The primary purpose of ELD is to block a Layer 2 loop caused by misconfiguration. ELD should be used as a tool to detect any loops in the network, rather than using it to replace Layer 2 protocols such as xSTP, Metro Ring Protocol (MRP), and so on.

The basic ELD functionality is as follows: ELD is enabled on a specific port and VLAN combination. Each ELD-enabled interface on an RBridge sends an ELD PDU. This PDU contains information about the VCS ID and RBridge ID of the node it is sending from, the VLAN associated with this interface on which ELD is enabled, the ELD port priority parameter, and so on. ELD can be configured on Access mode ports and Trunk mode ports, and PDUs follow port configuration for tagging. The port priority parameter decides which port will be shut down in case ELD detects a loop. These PDUs are transmitted from every ELD-enabled interface at the configured ”hello interval” rate. When these PDUs are received back at the originating VCS, ELD detects a loop; this results in shutting down redundant interfaces based on the port parameter of the redundant links. If the port priority value is the same, then the decision is based on the port number.

ELD uses the system MAC address of the primary RBridge of VCS with the multicast (bit 8) and local (bit 7) on. For example, if the base MAC address of the primary RBridge of VCS is 00e0.5200.1800, then the destination MAC address will be 03e0.5200.1800.

Please refer to the Network OS Administrator’s Guide, v2.1.1 for more information on ELD.

Connecting the Fabric to Uplinks Upstream Switches with MCT In order to connect VCS to upstream servers with MCT, set up a normal LACP-based LAG on the MLX side (or equivalent core router), and vLAG will form automatically on the VDX side.

Upstream Switches Without MCT When the upstream devices are not running MCT or cannot support MCT, there are two ways that fabric uplinks can be connected.

Option 1: Form an EtherChannel between the Brocade VDX and upstream devices, as shown in Figure 13. In this case, standard IEEE 802.3ad-based port trunks are formed between the fabric and upstream network devices. This provids link level redundancy, but no node level redundancy. If a core Brocade VDX fails, all of the flows through the MLX/RX (Brocade BigIron® RX Series) that are connected to that device have no path to reach the fabric.

Option 2: Run STP on upstream devices with Active/Standby connections, as shown in Figure 14. Since VCS tunnels all the STP Bridge Protocol Data Units (BPDUs) through, this topology is ideal to provide both node level and link level redundancy. An important caveat to keep in mind here is that if there are more than two upstream switches connected to the fabric, Rapid STP (RSTP) will default to STP, since RSTP requires point-to-point connectivity—which is not provided in the fabric.

–  –  –

Connecting the Servers to Fabric Rack Mount Servers This section describes how rack mount servers, either physical or virtual, can be connected to the Brocade VCS Fabric. When connecting to the fabric in DCB mode, it is important that flow control is enabled on the Converged Network Adapters CNAs.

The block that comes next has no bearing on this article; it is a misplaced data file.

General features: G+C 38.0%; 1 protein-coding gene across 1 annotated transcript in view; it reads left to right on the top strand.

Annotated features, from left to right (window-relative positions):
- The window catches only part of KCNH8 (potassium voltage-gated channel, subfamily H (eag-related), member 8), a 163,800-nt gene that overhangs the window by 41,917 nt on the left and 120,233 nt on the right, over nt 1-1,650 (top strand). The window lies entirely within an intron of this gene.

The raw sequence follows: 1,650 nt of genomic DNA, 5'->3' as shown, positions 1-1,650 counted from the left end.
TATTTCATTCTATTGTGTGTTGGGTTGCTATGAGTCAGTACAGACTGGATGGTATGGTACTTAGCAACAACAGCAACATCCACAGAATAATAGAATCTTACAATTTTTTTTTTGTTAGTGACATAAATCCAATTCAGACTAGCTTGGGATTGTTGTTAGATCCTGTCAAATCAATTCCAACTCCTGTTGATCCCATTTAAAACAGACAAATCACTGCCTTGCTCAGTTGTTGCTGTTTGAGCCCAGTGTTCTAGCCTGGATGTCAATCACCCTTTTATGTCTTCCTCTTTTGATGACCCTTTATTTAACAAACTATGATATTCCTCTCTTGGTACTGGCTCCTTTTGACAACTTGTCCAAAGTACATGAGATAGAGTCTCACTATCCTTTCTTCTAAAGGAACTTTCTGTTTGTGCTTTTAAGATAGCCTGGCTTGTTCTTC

Blade Servers When connecting blade servers to a VCS Fabric, there are two connectivity options—embedded switches and passthrough modules. Please consult Brocade support to validate the supported solution. Not all qualified solutions have been published as of the release of this document.

Manual Port Profiles Automatic Migration of Port Profiles (AMPP) is a Brocade innovation that allows seamless movement of virtual machines within the Ethernet fabric. In today’s networks, network parameters such as security or VLAN settings need to be physically provisioned before a machine is moved from one physical server to another within the same Layer 2 domain. Using the distributed intelligence feature, a VCS fabric is aware of the port profiles associated with the MAC address of a Virtual Machine (VM) and automatically applies those policies to the new access port that the VM has moved to. Since AMPP is MAC address based, it is hypervisor-agnostic and works with all third-party hypervisors.

In Network OS v2.1.0, AMPP is supported over vLAG.

Dynamic Port Profile with VM Aware Network Automation Server virtualization (VMs, and so forth) is used extensively in current datacenter environments, with VMware being the dominant player in datacenter virtualization. The server hosts (VMware ESXs) are connected directly to the physical switches through switch-ports (or edge-ports in the case of VCS). Many of these server hosts implement an internal switch, called vSwitch, which is created to provide internal connectivity to the VMs and a distributed switch that spans across multiple Server-Hosts. A new layer called the Virtual Access Layer (VAL) virtualizes connectivity between the physical switch and virtual machine via vSwitch or dvSwitch. VAL is not visible to the physical switch;

thus, these VMs and other virtual assets remain hidden to the network administrator. The Brocade VM-aware network automation provides the ability to discover these virtual assets. With VM-aware network automation, a Brocade VDX 67XX switch can dynamically discover virtual assets and offer unprecedented visibility of dynamically created virtual assets.

VM-aware network automation also allows network administrators to view these virtual assets using the Network OS CLI. VM-aware network automation is supported on all the Brocade VDX platforms and can be configured in both VCS and standalone mode. This feature is currently supported on VMware vCenter 4.0 and 4.1.